The US economy is also having to adapt to China's emergence as a global economic power, a recurring theme in 2005.
China's growth, which saw it overtake the US as the world's biggest consumer of grain, meat coal and steel, has been accompanied by a fierce debate about how much free trade the global economy can absorb.
Despite the benefits of lower prices and competitiveness, there are many who believe the quest to lower global trade barriers has had damaging environmental and cultural effects.
"If you have less subsidies and if the world price is not good, you will have less income and that is very bad for the future of the farmer,"
Arnold Presh Dalisack, a French farmer, told the BBC.
The world's thirst for oil to drive economic growth continued unabated in 2005.
With strong demand from Asia, global oil demand continued to outpace supply, sending prices spiralling.
They hit a peak of more than $70 a barrel when Hurricane Katrina struck New Orleans and the Gulf of Mexico.
But the overall economic impact ended up being limited and prices eased back to the $60 mark by year-end.
End of the line
The conviction of Bernie Ebbers - the former boss of Worldcom - after the biggest accounting fraud trial in US history marked the end of an astonishing rags-to-riches-and-back-to-rags story.
He had begun his working life as a nightclub bouncer and basketball coach before turning a small long-distance phone firm into a telecoms giant.
But $11bn of losses were hidden from the accounts, and investors lost billions when the true figures came out and Worldcom's shares collapsed.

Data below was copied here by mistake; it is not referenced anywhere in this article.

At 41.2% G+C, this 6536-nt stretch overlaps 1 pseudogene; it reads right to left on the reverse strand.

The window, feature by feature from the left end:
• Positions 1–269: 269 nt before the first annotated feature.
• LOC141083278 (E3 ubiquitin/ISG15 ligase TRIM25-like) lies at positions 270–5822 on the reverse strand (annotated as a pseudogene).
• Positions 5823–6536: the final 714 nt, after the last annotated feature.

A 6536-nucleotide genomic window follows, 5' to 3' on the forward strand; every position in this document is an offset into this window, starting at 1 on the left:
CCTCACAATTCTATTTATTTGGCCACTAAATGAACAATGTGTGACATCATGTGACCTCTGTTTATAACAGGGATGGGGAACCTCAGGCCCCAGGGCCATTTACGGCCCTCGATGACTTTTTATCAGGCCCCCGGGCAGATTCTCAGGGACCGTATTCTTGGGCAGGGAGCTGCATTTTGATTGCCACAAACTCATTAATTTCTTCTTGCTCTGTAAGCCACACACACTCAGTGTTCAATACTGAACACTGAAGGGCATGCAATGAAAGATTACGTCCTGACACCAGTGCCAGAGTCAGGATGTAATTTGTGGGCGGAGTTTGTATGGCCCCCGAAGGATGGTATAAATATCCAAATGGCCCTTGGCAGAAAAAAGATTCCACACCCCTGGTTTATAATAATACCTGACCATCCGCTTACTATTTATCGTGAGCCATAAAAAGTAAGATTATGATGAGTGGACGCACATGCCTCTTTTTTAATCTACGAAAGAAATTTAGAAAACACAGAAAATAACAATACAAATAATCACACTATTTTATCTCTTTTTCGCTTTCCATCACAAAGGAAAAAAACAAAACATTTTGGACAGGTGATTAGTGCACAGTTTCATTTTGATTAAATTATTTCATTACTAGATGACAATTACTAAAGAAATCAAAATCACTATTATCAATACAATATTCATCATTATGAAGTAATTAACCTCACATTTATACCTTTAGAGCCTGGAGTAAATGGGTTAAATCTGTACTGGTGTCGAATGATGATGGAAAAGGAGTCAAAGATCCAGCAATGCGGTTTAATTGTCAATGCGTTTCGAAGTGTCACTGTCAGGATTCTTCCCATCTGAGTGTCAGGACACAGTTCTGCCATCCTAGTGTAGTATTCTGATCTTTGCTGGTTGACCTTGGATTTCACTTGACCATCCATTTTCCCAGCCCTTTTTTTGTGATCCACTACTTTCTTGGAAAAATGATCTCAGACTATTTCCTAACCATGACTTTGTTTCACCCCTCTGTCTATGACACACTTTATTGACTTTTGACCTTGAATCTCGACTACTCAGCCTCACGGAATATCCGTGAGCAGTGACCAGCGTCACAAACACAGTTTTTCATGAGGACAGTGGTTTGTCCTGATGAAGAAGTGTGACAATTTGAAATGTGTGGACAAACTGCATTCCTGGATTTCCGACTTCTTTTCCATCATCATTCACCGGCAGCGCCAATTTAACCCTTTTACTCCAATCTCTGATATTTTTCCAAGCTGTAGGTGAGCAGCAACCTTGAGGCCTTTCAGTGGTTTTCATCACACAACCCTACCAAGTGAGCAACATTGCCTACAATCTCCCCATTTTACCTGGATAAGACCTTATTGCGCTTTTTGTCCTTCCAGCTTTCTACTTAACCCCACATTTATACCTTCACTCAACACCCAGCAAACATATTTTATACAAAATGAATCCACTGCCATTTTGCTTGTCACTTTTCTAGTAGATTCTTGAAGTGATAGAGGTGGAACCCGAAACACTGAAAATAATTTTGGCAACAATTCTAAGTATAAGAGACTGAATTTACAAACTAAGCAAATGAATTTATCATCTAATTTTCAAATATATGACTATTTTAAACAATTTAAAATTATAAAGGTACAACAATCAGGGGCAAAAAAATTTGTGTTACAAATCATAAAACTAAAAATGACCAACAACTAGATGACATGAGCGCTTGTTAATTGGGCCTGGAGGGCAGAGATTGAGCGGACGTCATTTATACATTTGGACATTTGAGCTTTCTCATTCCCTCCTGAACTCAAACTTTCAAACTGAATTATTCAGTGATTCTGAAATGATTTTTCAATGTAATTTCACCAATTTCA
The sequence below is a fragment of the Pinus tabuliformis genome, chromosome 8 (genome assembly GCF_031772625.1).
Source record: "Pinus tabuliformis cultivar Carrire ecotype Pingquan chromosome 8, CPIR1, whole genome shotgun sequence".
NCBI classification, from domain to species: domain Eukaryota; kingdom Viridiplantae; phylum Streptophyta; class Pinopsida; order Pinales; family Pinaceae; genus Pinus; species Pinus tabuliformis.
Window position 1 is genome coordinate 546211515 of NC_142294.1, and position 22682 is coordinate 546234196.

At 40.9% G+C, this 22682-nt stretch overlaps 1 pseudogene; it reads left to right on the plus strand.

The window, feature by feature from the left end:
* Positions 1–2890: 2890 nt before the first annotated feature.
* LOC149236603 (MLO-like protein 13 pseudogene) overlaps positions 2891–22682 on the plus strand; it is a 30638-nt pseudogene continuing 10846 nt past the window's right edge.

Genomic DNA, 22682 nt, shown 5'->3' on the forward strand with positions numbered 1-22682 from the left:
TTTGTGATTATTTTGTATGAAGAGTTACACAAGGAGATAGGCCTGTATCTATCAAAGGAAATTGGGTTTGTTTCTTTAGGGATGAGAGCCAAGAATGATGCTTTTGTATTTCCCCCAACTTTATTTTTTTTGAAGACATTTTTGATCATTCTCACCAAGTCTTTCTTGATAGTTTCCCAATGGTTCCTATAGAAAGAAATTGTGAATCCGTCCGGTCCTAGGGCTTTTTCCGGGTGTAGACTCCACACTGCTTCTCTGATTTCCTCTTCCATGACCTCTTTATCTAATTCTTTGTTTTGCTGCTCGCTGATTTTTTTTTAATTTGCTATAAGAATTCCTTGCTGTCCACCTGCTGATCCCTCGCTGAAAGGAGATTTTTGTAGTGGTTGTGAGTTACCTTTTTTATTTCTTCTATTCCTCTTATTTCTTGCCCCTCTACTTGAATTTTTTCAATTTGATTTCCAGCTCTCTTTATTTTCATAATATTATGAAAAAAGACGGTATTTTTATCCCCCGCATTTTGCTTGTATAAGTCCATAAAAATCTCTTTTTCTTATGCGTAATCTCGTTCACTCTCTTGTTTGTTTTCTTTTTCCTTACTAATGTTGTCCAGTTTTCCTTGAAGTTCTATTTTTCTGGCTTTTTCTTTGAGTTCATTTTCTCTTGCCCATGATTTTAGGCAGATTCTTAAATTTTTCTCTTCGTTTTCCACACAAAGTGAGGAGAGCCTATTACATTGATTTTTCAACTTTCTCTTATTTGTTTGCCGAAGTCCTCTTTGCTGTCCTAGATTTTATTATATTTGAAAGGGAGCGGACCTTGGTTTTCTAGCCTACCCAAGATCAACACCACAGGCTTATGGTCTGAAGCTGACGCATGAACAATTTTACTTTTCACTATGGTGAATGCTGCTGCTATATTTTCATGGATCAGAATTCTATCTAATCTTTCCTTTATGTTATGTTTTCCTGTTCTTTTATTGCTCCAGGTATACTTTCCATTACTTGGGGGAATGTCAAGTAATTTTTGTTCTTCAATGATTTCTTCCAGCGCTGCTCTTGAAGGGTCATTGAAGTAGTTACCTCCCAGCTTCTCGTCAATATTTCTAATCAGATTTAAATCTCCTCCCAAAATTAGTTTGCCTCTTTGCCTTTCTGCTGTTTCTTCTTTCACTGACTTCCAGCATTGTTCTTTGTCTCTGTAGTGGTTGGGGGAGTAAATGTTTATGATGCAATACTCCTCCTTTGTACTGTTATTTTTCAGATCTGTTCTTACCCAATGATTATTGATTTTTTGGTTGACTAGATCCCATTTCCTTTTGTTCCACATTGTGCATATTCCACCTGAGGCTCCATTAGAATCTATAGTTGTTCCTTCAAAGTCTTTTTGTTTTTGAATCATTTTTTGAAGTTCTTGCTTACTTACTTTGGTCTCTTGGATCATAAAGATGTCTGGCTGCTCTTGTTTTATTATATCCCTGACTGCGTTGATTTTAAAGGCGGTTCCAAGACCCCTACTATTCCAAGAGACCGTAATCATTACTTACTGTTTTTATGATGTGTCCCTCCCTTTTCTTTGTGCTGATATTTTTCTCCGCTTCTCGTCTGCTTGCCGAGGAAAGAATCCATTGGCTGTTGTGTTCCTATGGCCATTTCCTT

During the trial, Mr Ebbers surprised many by taking the stand in his own defence, arguing he didn't understand all the figures and was misled by others about the firm's true financial position.
But the firm's chief financial officer, Scott Sullivan, had done a deal with prosecutors to give evidence against Mr Ebbers. Damningly, he said Mr Ebbers had known that the books were being cooked.
After eight days of deliberation, the jury retuned a guilty verdict.
Focus on Africa
For many, Africa was the central theme of 2005, as policymakers - some enthusiastically, some more reluctantly - tried to find solutions to its widespread poverty and economic underachievement.
Progress was made at the G8 summit in Gleneagles.
The G8 made progress on Africa but not everyone was convinced
But some Africans felt the international community's approach was wrong, with too much aid going to governments rather than ordinary people.
"The reality is that Africans are poorer today than they were in the 1960s," says Moeletsee Mbeki, a successful businessman and brother of South African President Thabo Mbeki.
"My own view is that more resources should be given to African people... rather than aid in the hands of governments, who we know don't really have the capacity to use it."
For investors, 2005 has been a mixed year.
The total value of London's leading shares rose 15%, while Tokyo had a particularly strong year, with the leading Nikkei index rising 30%.
However, New York's Dow Jones index remained largely unchanged.